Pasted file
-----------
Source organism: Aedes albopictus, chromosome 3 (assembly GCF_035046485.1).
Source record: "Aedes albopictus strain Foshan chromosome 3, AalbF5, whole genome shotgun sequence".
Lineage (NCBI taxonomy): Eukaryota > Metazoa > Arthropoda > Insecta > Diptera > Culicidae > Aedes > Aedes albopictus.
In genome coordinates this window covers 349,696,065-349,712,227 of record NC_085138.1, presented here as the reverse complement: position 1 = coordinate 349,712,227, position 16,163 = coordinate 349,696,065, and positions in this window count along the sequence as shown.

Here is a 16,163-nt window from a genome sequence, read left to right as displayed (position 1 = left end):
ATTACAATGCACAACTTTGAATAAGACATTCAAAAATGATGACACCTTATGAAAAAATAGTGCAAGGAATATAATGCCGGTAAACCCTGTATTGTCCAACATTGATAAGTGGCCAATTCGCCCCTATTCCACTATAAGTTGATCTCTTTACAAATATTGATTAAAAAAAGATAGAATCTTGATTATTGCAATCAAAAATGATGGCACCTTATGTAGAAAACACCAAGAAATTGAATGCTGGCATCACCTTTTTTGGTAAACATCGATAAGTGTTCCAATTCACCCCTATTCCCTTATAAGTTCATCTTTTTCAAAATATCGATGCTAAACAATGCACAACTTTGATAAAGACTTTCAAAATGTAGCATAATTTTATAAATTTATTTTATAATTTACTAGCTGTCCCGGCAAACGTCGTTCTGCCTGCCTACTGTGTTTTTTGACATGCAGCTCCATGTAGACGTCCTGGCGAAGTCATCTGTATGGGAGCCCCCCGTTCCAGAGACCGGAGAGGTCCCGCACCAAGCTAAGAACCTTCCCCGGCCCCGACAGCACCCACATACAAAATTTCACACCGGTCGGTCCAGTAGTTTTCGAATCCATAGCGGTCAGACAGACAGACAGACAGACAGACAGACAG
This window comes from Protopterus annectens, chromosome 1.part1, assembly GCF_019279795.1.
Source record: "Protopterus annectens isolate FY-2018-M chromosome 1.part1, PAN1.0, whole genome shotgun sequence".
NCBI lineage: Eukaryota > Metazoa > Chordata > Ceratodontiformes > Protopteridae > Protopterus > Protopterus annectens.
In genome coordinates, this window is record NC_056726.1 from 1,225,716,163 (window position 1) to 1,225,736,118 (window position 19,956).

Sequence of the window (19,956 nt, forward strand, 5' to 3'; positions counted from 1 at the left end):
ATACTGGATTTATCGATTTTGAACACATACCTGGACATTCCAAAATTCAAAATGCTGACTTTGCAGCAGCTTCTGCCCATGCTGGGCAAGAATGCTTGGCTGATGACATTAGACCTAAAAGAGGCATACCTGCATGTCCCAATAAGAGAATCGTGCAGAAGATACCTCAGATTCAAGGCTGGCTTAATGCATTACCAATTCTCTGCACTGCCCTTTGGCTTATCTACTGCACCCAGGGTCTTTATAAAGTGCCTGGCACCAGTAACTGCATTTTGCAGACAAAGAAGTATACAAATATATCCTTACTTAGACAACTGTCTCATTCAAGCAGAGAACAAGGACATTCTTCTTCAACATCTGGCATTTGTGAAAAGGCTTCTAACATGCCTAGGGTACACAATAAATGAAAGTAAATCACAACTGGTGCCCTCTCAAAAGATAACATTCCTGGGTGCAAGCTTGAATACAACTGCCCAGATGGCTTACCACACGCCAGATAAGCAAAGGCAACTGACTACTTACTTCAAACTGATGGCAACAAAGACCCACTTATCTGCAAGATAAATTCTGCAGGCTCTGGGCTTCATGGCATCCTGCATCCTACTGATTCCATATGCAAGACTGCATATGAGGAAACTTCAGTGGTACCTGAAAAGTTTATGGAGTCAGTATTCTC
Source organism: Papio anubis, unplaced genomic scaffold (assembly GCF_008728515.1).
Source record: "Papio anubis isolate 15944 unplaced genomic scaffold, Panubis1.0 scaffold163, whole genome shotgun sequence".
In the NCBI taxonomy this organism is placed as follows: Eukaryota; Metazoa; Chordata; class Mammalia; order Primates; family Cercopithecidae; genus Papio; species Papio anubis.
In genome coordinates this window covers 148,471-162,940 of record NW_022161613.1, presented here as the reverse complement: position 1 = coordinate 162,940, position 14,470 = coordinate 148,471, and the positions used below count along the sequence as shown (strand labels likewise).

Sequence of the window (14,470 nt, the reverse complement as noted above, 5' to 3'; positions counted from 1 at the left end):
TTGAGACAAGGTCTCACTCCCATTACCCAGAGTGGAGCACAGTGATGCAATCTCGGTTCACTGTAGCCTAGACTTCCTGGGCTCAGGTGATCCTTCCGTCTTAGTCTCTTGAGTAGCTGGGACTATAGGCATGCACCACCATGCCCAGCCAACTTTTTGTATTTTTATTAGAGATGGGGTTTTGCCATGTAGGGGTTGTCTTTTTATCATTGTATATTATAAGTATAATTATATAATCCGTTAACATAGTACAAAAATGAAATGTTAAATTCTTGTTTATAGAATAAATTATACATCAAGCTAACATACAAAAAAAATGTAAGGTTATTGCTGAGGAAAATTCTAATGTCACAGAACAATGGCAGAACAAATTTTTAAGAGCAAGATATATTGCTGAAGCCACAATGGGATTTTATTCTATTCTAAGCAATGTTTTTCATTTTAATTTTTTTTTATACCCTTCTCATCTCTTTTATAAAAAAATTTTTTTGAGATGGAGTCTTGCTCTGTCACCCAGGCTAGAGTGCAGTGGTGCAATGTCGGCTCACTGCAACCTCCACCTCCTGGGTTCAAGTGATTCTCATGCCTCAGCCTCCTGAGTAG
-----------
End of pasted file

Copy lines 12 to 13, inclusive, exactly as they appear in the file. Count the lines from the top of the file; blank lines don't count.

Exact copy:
ATACTGGATTTATCGATTTTGAACACATACCTGGACATTCCAAAATTCAAAATGCTGACTTTGCAGCAGCTTCTGCCCATGCTGGGCAAGAATGCTTGGCTGATGACATTAGACCTAAAAGAGGCATACCTGCATGTCCCAATAAGAGAATCGTGCAGAAGATACCTCAGATTCAAGGCTGGCTTAATGCATTACCAATTCTCTGCACTGCCCTTTGGCTTATCTACTGCACCCAGGGTCTTTATAAAGTGCCTGGCACCAGTAACTGCATTTTGCAGACAAAGAAGTATACAAATATATCCTTACTTAGACAACTGTCTCATTCAAGCAGAGAACAAGGACATTCTTCTTCAACATCTGGCATTTGTGAAAAGGCTTCTAACATGCCTAGGGTACACAATAAATGAAAGTAAATCACAACTGGTGCCCTCTCAAAAGATAACATTCCTGGGTGCAAGCTTGAATACAACTGCCCAGATGGCTTACCACACGCCAGATAAGCAAAGGCAACTGACTACTTACTTCAAACTGATGGCAACAAAGACCCACTTATCTGCAAGATAAATTCTGCAGGCTCTGGGCTTCATGGCATCCTGCATCCTACTGATTCCATATGCAAGACTGCATATGAGGAAACTTCAGTGGTACCTGAAAAGTTTATGGAGTCAGTATTCTC
Source organism: Papio anubis, unplaced genomic scaffold (assembly GCF_008728515.1).